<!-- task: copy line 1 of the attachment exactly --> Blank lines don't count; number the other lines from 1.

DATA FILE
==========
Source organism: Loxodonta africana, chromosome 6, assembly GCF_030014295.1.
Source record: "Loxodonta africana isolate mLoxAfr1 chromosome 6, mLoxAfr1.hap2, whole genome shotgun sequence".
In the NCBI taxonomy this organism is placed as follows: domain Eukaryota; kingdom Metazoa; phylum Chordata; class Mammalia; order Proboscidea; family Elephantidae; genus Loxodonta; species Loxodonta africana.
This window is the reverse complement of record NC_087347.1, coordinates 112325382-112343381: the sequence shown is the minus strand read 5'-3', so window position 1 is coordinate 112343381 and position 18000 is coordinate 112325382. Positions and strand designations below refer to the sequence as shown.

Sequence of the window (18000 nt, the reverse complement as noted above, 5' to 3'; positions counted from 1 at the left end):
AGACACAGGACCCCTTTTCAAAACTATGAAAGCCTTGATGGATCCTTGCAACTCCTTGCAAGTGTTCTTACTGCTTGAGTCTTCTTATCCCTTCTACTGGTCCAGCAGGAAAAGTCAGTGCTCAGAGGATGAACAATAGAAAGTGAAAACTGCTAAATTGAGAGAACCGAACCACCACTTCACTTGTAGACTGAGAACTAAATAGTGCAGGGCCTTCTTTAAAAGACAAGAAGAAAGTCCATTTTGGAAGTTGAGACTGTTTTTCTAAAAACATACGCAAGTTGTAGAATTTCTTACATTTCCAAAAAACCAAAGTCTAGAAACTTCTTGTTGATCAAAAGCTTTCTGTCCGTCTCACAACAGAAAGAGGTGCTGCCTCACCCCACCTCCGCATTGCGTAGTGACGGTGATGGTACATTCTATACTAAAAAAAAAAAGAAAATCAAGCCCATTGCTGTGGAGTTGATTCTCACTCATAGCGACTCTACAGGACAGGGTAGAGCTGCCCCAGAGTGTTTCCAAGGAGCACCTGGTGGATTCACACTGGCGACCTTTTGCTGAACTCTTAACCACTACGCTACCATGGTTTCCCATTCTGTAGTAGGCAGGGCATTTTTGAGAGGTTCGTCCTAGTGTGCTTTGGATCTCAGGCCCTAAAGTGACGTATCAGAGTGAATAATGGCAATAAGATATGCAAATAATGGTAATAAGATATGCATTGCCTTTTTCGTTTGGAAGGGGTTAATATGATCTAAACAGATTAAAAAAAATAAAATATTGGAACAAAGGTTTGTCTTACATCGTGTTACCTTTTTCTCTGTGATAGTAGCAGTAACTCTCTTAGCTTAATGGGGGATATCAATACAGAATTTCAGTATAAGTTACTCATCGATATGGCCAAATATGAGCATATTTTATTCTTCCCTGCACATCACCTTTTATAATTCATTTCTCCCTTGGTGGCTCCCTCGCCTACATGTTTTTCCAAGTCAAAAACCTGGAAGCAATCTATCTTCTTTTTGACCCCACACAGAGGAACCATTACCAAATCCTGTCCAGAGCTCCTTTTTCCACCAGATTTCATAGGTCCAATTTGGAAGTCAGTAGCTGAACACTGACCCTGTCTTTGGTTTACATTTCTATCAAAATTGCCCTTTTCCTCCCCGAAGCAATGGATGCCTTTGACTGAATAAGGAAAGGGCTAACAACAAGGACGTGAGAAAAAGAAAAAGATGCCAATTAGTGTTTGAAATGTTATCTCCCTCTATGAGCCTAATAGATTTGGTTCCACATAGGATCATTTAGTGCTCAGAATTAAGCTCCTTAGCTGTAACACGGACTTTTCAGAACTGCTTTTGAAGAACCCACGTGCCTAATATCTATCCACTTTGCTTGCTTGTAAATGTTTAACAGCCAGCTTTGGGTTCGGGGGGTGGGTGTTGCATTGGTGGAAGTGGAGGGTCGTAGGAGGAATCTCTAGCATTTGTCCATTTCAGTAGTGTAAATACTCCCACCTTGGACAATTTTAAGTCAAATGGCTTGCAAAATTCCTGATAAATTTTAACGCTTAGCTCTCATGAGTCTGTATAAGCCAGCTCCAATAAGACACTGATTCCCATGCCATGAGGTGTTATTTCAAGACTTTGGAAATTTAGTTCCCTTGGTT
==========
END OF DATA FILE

Source organism: Loxodonta africana, chromosome 6, assembly GCF_030014295.1.